Great Things From Not-So-Great RPGs
It’s not difficult to find conversations surrounding universally acclaimed RPGs, whether that be from their extreme level of polish, innovative mechanics, excellent story design, stellar world-building, or all of the above. But what about those lesser-known titles, or those that simply fail to fire on all cylinders? Maybe they were overshadowed by more epic releases at the time or, worse, they have legitimate issues that have stained their reputation? Whatever the case may be, credit should be given where it is due. In this article, I’m going to outline a few games that may not have the best track record – or are simply not well known – and highlight some of the things I appreciate about each one. If you have some examples of your own to share, please do in the comments below.
Rings of Power – Sega Genesis
Before the days of the early Internet, where random message boards and fantasy MMORPGs were chock full of people touting some iteration of “Legolas” in their handle, there was Rings of Power – an isometric RPG that, perhaps, shares a few too many similarities with certain tales from everyone’s beloved Middle-earth. While this may have purposely been done to broaden their admittedly not-so-broad potential audience – this was conceived well before the success of the movies, after all – I can’t help but feel it had the opposite effect, making it instead feel like a super generic, high fantasy RPG. The young sorcerer, Buc, is tasked with finding magical rings in order to banish an otherworldly, vile being. No, their name is not Sauron, but it might as well be – this game is called Rings of (freaking) Power, after all.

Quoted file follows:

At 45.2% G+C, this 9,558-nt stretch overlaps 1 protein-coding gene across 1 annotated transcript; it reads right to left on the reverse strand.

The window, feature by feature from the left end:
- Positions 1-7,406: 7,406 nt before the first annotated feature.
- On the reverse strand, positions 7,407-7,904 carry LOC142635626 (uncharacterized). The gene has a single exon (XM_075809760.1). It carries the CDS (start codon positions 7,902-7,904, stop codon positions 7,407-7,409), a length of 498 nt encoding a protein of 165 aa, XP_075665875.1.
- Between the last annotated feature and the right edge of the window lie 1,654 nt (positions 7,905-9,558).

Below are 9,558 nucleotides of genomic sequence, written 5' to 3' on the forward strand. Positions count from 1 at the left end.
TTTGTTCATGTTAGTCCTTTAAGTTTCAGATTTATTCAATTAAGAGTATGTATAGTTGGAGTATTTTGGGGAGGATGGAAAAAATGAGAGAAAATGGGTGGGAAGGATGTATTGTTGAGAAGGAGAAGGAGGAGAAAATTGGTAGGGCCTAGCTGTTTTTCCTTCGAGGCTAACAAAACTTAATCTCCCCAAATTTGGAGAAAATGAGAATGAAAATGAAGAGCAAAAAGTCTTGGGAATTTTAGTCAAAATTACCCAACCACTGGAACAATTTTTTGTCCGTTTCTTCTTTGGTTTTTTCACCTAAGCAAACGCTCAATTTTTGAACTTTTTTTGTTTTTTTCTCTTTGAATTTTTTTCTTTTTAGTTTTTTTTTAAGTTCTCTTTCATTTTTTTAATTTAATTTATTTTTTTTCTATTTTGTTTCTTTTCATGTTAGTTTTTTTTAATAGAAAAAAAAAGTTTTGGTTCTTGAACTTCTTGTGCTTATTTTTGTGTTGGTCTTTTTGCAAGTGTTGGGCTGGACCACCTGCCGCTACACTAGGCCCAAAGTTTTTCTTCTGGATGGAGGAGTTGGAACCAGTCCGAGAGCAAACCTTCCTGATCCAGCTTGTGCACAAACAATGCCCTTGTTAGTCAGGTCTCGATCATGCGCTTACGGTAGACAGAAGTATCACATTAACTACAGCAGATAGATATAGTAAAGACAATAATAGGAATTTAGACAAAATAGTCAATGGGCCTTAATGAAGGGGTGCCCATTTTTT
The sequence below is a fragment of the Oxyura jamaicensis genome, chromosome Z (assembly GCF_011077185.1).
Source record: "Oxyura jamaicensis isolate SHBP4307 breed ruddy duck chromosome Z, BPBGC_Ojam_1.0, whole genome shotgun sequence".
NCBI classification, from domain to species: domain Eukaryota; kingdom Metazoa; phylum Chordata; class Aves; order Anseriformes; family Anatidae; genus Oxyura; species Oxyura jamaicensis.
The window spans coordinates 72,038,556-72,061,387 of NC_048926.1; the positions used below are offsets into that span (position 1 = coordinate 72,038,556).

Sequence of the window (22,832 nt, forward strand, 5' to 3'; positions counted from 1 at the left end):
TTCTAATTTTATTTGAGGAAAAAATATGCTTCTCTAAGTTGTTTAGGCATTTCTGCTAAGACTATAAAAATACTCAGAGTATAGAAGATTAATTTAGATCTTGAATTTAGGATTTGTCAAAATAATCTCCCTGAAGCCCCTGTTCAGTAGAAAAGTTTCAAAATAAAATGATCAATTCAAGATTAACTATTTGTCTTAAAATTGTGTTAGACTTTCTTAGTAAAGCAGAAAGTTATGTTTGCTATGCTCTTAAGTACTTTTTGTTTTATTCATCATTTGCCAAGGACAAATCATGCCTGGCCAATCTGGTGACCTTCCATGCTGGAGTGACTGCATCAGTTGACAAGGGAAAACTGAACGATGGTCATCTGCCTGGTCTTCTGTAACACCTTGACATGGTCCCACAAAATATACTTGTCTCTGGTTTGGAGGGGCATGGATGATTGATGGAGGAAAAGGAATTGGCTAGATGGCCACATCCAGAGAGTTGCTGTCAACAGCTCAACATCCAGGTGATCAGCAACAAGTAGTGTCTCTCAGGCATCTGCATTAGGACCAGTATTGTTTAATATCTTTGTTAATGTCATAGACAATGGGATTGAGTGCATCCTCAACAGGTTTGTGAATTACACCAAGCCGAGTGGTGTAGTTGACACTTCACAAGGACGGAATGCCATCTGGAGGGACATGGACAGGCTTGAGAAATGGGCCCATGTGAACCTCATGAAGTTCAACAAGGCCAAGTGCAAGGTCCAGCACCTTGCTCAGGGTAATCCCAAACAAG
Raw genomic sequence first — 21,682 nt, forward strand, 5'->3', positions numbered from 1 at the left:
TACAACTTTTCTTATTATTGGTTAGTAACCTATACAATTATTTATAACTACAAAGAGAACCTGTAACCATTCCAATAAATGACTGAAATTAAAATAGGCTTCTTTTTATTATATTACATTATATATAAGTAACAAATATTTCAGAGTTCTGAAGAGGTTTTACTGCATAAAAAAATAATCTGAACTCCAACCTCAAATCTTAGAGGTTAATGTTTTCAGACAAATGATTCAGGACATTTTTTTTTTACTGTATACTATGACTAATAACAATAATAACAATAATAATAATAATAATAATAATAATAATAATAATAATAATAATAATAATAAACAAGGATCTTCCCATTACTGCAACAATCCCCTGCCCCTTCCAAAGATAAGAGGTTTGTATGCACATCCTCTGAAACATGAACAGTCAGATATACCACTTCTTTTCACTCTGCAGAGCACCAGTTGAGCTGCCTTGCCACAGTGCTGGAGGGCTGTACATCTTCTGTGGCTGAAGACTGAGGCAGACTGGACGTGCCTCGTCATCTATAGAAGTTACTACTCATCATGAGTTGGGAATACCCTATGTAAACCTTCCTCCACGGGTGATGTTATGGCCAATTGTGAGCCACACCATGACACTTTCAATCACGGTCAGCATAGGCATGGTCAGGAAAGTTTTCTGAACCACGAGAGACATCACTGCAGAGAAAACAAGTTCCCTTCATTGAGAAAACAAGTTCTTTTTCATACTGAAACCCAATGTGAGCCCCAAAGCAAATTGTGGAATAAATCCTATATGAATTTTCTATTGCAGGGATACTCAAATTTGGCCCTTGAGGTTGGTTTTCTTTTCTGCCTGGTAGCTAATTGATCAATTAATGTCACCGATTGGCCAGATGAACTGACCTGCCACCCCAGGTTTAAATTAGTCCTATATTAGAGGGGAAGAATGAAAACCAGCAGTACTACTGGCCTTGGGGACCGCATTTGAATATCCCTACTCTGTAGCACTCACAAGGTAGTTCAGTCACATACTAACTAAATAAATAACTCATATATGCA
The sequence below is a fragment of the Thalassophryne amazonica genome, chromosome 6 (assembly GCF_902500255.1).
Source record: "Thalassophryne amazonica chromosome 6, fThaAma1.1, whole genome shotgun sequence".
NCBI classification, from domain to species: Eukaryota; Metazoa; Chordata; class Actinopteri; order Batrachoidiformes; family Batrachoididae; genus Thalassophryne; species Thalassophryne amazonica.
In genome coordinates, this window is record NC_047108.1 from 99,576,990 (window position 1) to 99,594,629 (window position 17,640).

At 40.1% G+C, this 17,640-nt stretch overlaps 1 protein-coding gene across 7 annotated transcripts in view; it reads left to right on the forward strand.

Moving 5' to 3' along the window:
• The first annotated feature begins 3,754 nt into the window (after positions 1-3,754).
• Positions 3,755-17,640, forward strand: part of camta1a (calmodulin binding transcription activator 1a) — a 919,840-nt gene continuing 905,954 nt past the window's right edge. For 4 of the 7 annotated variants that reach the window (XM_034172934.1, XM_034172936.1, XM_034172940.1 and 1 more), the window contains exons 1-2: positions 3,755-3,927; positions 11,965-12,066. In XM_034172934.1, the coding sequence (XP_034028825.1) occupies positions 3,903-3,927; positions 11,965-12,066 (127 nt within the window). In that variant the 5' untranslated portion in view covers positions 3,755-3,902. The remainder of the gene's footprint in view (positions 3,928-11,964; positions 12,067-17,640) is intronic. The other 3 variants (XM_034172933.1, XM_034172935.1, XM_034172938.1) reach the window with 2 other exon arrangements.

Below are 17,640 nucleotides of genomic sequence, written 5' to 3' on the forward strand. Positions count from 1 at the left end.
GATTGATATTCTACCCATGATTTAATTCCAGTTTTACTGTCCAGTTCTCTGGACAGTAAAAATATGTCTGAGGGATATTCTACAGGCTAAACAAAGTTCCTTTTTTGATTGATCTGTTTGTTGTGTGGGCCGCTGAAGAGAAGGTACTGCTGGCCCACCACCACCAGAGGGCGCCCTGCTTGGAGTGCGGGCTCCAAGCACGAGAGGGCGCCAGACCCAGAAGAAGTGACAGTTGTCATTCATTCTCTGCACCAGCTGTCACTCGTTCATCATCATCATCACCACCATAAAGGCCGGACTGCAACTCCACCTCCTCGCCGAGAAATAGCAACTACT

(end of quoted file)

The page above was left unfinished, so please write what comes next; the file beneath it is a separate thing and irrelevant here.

The gameplay in Rings of Power, however, is what truly sets it apart from its contemporaries. For one, the game world is massive and almost completely open from the very beginning – not so different from the more recent Breath of the Wild. Choice and consequence are alive and well also, allowing the freedom to walk into almost any home or establishment, strike up a conversation, and subsequently throw down the gauntlet because they weren’t “welcoming” enough for your tastes. As fun as these things might sound, Rings of Power is tough as nails, mainly because there is no hand-holding whatsoever. Some people will find solace in that freedom of discovery, but others have seen that as a negative. Regardless, it is clear that Rings of Power did not lack the ambition or bravery to do things quite a bit different than the norm.
Final Fantasy Mystic Quest – Super Nintendo
Ah, the spinoff Final Fantasy title that nobody asked for, but was made anyways because the West was “too dumb to play real RPGs.” I kid you not. As one might expect, Mystic Quest gets a lot of flak for being an extremely watered down JRPG, not due to its barebones mechanics and minimal difficulty, but also for its hogwash story. These things aren’t incorrect, but that’s not to say it is a complete dumpster fire either.